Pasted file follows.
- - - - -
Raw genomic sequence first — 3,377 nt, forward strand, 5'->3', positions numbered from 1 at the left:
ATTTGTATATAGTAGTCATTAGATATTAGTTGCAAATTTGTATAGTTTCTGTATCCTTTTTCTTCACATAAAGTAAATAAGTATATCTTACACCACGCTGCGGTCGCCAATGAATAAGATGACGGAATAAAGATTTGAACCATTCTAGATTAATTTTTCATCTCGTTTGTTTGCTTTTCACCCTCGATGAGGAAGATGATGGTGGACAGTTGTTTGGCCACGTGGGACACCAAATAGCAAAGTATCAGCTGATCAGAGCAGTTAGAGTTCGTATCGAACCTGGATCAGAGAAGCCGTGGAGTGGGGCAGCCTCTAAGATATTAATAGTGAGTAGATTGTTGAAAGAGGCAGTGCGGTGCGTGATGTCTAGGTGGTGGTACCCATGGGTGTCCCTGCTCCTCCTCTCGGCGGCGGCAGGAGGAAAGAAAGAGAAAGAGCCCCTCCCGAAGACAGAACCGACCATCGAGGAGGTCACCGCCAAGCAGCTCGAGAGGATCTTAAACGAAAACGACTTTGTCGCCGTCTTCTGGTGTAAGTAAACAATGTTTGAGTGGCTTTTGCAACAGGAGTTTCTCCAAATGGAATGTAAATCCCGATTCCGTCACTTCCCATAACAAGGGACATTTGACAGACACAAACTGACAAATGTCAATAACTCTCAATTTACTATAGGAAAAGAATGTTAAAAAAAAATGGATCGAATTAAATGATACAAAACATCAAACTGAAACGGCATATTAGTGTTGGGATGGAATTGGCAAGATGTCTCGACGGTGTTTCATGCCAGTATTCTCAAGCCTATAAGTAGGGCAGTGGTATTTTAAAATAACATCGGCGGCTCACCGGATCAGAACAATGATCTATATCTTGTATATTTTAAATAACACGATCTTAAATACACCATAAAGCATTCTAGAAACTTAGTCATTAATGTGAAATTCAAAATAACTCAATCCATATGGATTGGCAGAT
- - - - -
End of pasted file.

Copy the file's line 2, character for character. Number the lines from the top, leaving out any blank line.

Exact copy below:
ATTTGTATATAGTAGTCATTAGATATTAGTTGCAAATTTGTATAGTTTCTGTATCCTTTTTCTTCACATAAAGTAAATAAGTATATCTTACACCACGCTGCGGTCGCCAATGAATAAGATGACGGAATAAAGATTTGAACCATTCTAGATTAATTTTTCATCTCGTTTGTTTGCTTTTCACCCTCGATGAGGAAGATGATGGTGGACAGTTGTTTGGCCACGTGGGACACCAAATAGCAAAGTATCAGCTGATCAGAGCAGTTAGAGTTCGTATCGAACCTGGATCAGAGAAGCCGTGGAGTGGGGCAGCCTCTAAGATATTAATAGTGAGTAGATTGTTGAAAGAGGCAGTGCGGTGCGTGATGTCTAGGTGGTGGTACCCATGGGTGTCCCTGCTCCTCCTCTCGGCGGCGGCAGGAGGAAAGAAAGAGAAAGAGCCCCTCCCGAAGACAGAACCGACCATCGAGGAGGTCACCGCCAAGCAGCTCGAGAGGATCTTAAACGAAAACGACTTTGTCGCCGTCTTCTGGTGTAAGTAAACAATGTTTGAGTGGCTTTTGCAACAGGAGTTTCTCCAAATGGAATGTAAATCCCGATTCCGTCACTTCCCATAACAAGGGACATTTGACAGACACAAACTGACAAATGTCAATAACTCTCAATTTACTATAGGAAAAGAATGTTAAAAAAAAATGGATCGAATTAAATGATACAAAACATCAAACTGAAACGGCATATTAGTGTTGGGATGGAATTGGCAAGATGTCTCGACGGTGTTTCATGCCAGTATTCTCAAGCCTATAAGTAGGGCAGTGGTATTTTAAAATAACATCGGCGGCTCACCGGATCAGAACAATGATCTATATCTTGTATATTTTAAATAACACGATCTTAAATACACCATAAAGCATTCTAGAAACTTAGTCATTAATGTGAAATTCAAAATAACTCAATCCATATGGATTGGCAGAT